Dividends uncovered: Getting to grips with ‘yield on cost’

Julie Brownlee, Fsp Invest, 05 Jan. 2015

Tags: yield on cost, dividends, dividend, dividend yield, what is yield on cost, using yield on cost, income investors,

If you invest in dividend paying shares for income, the dividend yield is an important figure.

But there’s something else that you should also consider. That is ‘yield on cost’.

So what is yield on cost? How can you calculate it? And how can you use it?

Read on to find out…

Investing for dividends

If you’re an income investor, you’ll no doubt be familiar with the dividend yield.

To calculate the dividend yield you divide the current dividend per share by the current share price.

For example, Company ABC pays a dividend of 40c. Its share price is 1,000c. That gives it a dividend yield of 4% (40c/1,000c).

If a company is successful, its profits and dividends should grow over the long-term.

How to calculate yield on cost

Going back to our example, if Company ABC grows its dividend for ten years by 5%, at the end of year ten the dividend will be 65c.

So if you’d bought shares at 1,000c ten years ago, your yield on cost would now be 6.5% (65c/1,000c).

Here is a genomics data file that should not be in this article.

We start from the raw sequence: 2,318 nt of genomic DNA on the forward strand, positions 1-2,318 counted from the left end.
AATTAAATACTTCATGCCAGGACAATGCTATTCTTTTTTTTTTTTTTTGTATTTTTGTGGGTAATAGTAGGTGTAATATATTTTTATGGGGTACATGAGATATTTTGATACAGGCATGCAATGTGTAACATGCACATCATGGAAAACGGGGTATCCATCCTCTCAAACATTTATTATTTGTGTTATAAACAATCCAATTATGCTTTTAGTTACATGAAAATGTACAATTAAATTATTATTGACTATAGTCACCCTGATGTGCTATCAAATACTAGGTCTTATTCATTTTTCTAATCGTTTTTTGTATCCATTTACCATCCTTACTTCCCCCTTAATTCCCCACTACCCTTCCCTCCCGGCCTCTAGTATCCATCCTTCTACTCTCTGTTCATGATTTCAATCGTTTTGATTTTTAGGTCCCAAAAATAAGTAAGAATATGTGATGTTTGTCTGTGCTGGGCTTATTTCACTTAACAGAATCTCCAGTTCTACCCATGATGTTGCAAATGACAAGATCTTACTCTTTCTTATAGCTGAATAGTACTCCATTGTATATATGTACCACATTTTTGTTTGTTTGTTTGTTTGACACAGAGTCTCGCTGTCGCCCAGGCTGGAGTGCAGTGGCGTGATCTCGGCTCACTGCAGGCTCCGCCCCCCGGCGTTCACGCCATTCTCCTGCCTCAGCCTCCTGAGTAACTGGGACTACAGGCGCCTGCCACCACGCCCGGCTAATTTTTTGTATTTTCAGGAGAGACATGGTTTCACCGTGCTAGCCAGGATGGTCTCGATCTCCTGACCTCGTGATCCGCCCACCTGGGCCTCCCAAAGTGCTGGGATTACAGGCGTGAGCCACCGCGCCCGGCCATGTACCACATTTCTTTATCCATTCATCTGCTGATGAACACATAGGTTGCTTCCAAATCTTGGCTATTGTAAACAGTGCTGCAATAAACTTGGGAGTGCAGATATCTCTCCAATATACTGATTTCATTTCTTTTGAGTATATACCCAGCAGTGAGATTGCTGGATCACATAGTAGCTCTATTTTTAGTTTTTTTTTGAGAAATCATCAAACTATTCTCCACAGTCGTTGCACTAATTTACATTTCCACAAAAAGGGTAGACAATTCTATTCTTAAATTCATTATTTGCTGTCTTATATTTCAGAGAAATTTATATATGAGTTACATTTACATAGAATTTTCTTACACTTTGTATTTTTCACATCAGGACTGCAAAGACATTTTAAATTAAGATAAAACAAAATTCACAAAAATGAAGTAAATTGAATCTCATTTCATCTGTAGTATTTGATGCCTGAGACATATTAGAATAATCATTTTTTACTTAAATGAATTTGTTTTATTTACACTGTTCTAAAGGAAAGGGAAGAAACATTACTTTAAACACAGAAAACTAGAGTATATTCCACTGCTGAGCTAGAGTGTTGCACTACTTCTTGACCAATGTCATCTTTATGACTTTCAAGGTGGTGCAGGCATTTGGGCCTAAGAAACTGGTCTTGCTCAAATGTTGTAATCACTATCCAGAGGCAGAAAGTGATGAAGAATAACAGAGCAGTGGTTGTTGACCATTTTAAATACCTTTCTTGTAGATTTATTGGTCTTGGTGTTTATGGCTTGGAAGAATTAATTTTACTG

The yield on cost tells you the dividend return as a percentage of the price you paid for the shares.

The yield on cost calculation is useful if you’re investing for income. It allows you to weigh up different income investment opportunities.

How to use yield on cost

Let’s say Company ABC has company bonds that pay an interest rate of 5% today. It also offers a dividend yield on its shares at 3.5%. Analysts expect dividends to grow at 10% annually.

Weighing up these two income investment opportunities, the bond may look more attractive as you’ll get a higher income at first.

But the interest rates on bonds stays the same throughout the life of the bond.

If you buy the shares instead, the dividend yield is lower than the yield off the bond to begin with. Yet after four years of 10% dividend growth, the share will pay you a higher income on cost than the bond.

Of course, there are no assurances that the dividend will continue to rise 10% a year.

So there you have it, getting to grips with yield on cost.

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